iOS 7.1 goes a long way towards "fixing" the usability problems some people experienced with the original version of iOS 7 — not by taking a step back but by taking a step diagonally. Apple has always led the industry when it comes to accessibility. With iOS 7, however, the added improvements were counter-balanced by some added problems. Fantastic new features like switches let you control your iPhone based only on the movement of your head, but other features like the physics and particle engine gave some people vertigo, thinner typography made it harder for some people to read, and "naked" buttons made navigation more difficult for some people to use. So what's the iOS 7.1 middle-ground Apple's found? In short, Accessibility Settings.
The first is an expansion of the Bold Font option, which now also enhances the weight of the keyboard, of the Calculator app, and of many of the standard glyphs (icons) like the share button and trash can. Unfortunately, due to the way iOS works, your iPhone or iPad still has to reboot for the Bold Font option to take effect. If you do make the switch, however, here's how the difference looks (standard on top, Bold below):
iOS 7.1 also expands Reduce Motion, now disabling the physics in iMessage, switching the scaling in the multitasking interface to a cross-fade, and freezing the animations and scrolling in the Weather app.
There are also several options to Increase Contrast in iOS 7.1. You can Reduce Transparency to make things like folders and Control Center opaque. You can Darken Colors to make things like the navigation words and glyphs slightly less bright, and you can Reduce White Point to make tone the backgrounds down to a step to light gray. Here's what the differences look like (default on top, Increased Contrast below)
Finally, you can enable Button Shapes. With iOS 7, Apple stripped out a lot of the "chrome" (heavy interface elements) including the embossed button shapes of iOS 6 and previous versions. That left them "naked" — text or icons with nothing around them. The shapes, however, helped with affordance (something that hints at how an interface element should be used). They made buttons look like buttons and their outline showed their touch-targets (the exact area you could tap to activate them). So, with iOS 7.1, Apple given us the ability to bring them back. Toggling Button Shapes on fills in the background around a naked text and glyph buttons with a darker color outlining its shape and also underlines naked text buttons on dialogs to make them look more like web links. The result of the former doesn't look exactly right but it will be more usable for anyone who really missed traditional button elements. Here's how it looks (iOS 6 on the left, iOS 7 in the middle, and Button Shapes turned on in iOS 7.1 on the right):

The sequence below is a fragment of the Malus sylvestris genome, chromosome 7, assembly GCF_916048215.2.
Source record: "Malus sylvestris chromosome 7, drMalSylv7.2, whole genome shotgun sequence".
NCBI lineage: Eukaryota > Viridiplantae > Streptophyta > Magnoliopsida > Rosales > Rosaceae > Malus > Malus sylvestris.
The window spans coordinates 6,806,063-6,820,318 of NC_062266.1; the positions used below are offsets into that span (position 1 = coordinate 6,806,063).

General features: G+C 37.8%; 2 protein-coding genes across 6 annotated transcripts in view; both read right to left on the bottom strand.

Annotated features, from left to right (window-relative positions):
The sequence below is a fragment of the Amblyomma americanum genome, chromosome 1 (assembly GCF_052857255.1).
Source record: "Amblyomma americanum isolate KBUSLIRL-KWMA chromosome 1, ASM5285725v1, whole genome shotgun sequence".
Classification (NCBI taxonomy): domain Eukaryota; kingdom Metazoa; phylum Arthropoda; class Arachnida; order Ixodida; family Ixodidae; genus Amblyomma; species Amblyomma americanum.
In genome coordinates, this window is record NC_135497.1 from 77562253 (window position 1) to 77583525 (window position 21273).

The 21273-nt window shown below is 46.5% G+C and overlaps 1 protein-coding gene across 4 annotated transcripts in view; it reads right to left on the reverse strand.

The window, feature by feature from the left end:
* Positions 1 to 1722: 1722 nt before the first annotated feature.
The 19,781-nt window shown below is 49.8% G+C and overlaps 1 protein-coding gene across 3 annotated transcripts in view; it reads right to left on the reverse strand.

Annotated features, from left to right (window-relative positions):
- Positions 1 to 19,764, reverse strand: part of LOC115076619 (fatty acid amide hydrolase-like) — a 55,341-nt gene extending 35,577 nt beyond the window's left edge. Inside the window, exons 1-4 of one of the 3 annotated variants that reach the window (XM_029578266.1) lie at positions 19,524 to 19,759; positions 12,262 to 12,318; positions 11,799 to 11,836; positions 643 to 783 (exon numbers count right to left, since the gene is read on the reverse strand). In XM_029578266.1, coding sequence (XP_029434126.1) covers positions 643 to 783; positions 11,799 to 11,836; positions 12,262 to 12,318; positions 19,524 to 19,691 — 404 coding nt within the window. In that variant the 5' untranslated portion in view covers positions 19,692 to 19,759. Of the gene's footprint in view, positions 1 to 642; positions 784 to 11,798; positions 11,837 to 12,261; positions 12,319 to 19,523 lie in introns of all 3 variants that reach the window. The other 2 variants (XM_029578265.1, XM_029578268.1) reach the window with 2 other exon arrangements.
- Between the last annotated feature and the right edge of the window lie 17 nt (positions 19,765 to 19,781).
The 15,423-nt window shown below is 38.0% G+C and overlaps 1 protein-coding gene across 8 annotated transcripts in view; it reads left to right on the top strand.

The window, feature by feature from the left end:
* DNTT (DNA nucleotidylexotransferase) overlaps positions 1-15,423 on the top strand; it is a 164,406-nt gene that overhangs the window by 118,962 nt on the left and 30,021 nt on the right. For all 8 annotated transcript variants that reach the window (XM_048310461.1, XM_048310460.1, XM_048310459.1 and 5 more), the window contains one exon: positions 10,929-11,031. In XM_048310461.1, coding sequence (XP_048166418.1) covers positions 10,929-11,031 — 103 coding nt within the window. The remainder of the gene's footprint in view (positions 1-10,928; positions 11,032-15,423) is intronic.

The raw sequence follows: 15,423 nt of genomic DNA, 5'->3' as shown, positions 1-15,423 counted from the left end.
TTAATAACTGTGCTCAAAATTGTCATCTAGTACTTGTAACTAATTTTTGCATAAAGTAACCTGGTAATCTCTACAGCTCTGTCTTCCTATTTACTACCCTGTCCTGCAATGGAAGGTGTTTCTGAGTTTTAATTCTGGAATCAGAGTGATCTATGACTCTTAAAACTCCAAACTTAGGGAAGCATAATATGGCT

That Apple felt the need to add these settings is interesting. It appears to acknowledge that some people had serious usability issues with iOS 7. Rather than walking anything back by changing the defaults for everyone, however, Apple simply added options for those who need or want thm. My guess is that Jony Ive and team still firmly believe in the direction they took iOS 7, they just feel it's taking the rest of us a little longer to adjust to it than they'd hoped. So, the settings are indeed a middle ground. Something that's there for those who find iOS 7 challenging or distressing to use.
I still like the overall design of iOS 7, including the default typography, animations, and contrasts. The naked buttons haven't hurt usability for me but they still seem unfinished, design-wise. Either way, I've not enabled any of the walk-backs above. However, if iOS 7 was hard for you to read, if it made you motion sick, or if was in any way difficult or uncomfortable for you to use, these news settings will provide some welcome relief.
Have you turned on any of the new iOS 7.1 accessibility features? If so, which ones and how are they working for you?
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Rene Ritchie is one of the most respected Apple analysts in the business, reaching a combined audience of over 40 million readers a month. His YouTube channel, Vector, has over 90 thousand subscribers and 14 million views and his podcasts, including Debug, have been downloaded over 20 million times. He also regularly co-hosts MacBreak Weekly for the TWiT network and co-hosted CES Live! and Talk Mobile. Based in Montreal, Rene is a former director of product marketing, web developer, and graphic designer. He's authored several books and appeared on numerous television and radio segments to discuss Apple and the technology industry. When not working, he likes to cook, grapple, and spend time with his friends and family.
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